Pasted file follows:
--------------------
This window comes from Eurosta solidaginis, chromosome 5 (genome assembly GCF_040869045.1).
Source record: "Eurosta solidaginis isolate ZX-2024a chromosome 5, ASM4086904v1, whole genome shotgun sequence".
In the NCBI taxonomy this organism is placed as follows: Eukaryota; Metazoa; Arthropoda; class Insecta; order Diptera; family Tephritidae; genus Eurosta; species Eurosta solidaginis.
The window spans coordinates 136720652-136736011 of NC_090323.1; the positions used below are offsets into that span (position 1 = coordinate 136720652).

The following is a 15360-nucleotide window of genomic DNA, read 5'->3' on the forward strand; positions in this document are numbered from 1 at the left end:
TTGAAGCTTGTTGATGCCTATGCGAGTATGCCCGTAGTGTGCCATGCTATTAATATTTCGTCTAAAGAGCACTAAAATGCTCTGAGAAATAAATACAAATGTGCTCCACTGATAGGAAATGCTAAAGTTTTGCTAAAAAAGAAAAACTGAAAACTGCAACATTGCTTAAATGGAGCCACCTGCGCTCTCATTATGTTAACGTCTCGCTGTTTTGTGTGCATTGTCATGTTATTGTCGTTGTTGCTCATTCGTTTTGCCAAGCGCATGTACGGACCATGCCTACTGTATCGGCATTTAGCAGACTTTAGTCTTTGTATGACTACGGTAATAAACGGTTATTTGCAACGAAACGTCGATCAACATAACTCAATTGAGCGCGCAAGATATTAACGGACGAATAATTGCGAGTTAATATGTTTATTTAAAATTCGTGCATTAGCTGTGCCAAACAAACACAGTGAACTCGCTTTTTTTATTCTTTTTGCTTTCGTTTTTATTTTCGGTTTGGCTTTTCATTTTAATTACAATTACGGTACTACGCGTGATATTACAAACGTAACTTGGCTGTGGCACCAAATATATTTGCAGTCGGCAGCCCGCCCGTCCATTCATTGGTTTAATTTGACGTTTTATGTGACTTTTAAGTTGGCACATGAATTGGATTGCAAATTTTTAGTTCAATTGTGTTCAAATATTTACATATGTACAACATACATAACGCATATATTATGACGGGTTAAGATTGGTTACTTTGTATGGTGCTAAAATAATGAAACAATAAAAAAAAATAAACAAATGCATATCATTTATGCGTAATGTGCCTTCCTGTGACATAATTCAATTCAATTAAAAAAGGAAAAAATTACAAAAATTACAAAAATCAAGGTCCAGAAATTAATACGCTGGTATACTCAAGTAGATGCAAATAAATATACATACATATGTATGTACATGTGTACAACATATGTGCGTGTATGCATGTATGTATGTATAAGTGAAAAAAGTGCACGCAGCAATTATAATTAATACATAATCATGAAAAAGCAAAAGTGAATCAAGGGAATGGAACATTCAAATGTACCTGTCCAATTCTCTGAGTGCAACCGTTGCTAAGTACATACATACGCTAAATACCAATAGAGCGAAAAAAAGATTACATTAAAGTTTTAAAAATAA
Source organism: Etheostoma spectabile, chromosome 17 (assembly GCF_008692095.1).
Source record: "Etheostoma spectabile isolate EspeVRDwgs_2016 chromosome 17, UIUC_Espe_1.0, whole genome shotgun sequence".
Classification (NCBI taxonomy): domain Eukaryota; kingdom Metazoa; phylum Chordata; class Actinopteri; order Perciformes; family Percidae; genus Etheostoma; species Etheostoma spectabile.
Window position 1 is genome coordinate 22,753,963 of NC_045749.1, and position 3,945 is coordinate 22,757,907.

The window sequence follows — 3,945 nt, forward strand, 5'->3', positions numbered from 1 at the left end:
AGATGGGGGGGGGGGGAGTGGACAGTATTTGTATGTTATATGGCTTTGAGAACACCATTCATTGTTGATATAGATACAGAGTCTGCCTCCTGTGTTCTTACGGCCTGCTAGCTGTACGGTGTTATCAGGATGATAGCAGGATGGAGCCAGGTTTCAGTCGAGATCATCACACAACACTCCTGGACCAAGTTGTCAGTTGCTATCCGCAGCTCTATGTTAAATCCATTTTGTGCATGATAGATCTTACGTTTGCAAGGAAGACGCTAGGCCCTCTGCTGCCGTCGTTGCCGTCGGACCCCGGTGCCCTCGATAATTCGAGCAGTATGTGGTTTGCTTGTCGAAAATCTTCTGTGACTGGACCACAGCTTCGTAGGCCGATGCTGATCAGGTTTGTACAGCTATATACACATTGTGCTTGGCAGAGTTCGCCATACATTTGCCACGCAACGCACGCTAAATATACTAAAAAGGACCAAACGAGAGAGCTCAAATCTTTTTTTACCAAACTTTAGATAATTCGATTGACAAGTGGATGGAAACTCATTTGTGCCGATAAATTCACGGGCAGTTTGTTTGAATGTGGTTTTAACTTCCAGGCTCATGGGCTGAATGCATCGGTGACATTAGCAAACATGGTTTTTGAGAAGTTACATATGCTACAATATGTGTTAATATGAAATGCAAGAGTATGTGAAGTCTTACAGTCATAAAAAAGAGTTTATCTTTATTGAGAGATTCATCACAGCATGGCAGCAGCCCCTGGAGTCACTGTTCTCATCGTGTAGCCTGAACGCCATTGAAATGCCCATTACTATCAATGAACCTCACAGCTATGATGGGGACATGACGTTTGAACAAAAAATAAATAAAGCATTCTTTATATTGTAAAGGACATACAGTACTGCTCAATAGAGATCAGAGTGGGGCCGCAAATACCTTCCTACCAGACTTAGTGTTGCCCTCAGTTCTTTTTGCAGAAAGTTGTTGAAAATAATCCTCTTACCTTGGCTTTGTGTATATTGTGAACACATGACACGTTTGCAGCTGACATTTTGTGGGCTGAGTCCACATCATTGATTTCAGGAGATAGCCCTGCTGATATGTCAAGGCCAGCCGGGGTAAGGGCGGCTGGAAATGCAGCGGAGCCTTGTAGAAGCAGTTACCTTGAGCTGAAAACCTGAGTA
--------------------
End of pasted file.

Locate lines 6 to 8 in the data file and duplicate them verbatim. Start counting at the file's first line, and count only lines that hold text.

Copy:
TTGAAGCTTGTTGATGCCTATGCGAGTATGCCCGTAGTGTGCCATGCTATTAATATTTCGTCTAAAGAGCACTAAAATGCTCTGAGAAATAAATACAAATGTGCTCCACTGATAGGAAATGCTAAAGTTTTGCTAAAAAAGAAAAACTGAAAACTGCAACATTGCTTAAATGGAGCCACCTGCGCTCTCATTATGTTAACGTCTCGCTGTTTTGTGTGCATTGTCATGTTATTGTCGTTGTTGCTCATTCGTTTTGCCAAGCGCATGTACGGACCATGCCTACTGTATCGGCATTTAGCAGACTTTAGTCTTTGTATGACTACGGTAATAAACGGTTATTTGCAACGAAACGTCGATCAACATAACTCAATTGAGCGCGCAAGATATTAACGGACGAATAATTGCGAGTTAATATGTTTATTTAAAATTCGTGCATTAGCTGTGCCAAACAAACACAGTGAACTCGCTTTTTTTATTCTTTTTGCTTTCGTTTTTATTTTCGGTTTGGCTTTTCATTTTAATTACAATTACGGTACTACGCGTGATATTACAAACGTAACTTGGCTGTGGCACCAAATATATTTGCAGTCGGCAGCCCGCCCGTCCATTCATTGGTTTAATTTGACGTTTTATGTGACTTTTAAGTTGGCACATGAATTGGATTGCAAATTTTTAGTTCAATTGTGTTCAAATATTTACATATGTACAACATACATAACGCATATATTATGACGGGTTAAGATTGGTTACTTTGTATGGTGCTAAAATAATGAAACAATAAAAAAAAATAAACAAATGCATATCATTTATGCGTAATGTGCCTTCCTGTGACATAATTCAATTCAATTAAAAAAGGAAAAAATTACAAAAATTACAAAAATCAAGGTCCAGAAATTAATACGCTGGTATACTCAAGTAGATGCAAATAAATATACATACATATGTATGTACATGTGTACAACATATGTGCGTGTATGCATGTATGTATGTATAAGTGAAAAAAGTGCACGCAGCAATTATAATTAATACATAATCATGAAAAAGCAAAAGTGAATCAAGGGAATGGAACATTCAAATGTACCTGTCCAATTCTCTGAGTGCAACCGTTGCTAAGTACATACATACGCTAAATACCAATAGAGCGAAAAAAAGATTACATTAAAGTTTTAAAAATAA
Source organism: Etheostoma spectabile, chromosome 17 (assembly GCF_008692095.1).
Source record: "Etheostoma spectabile isolate EspeVRDwgs_2016 chromosome 17, UIUC_Espe_1.0, whole genome shotgun sequence".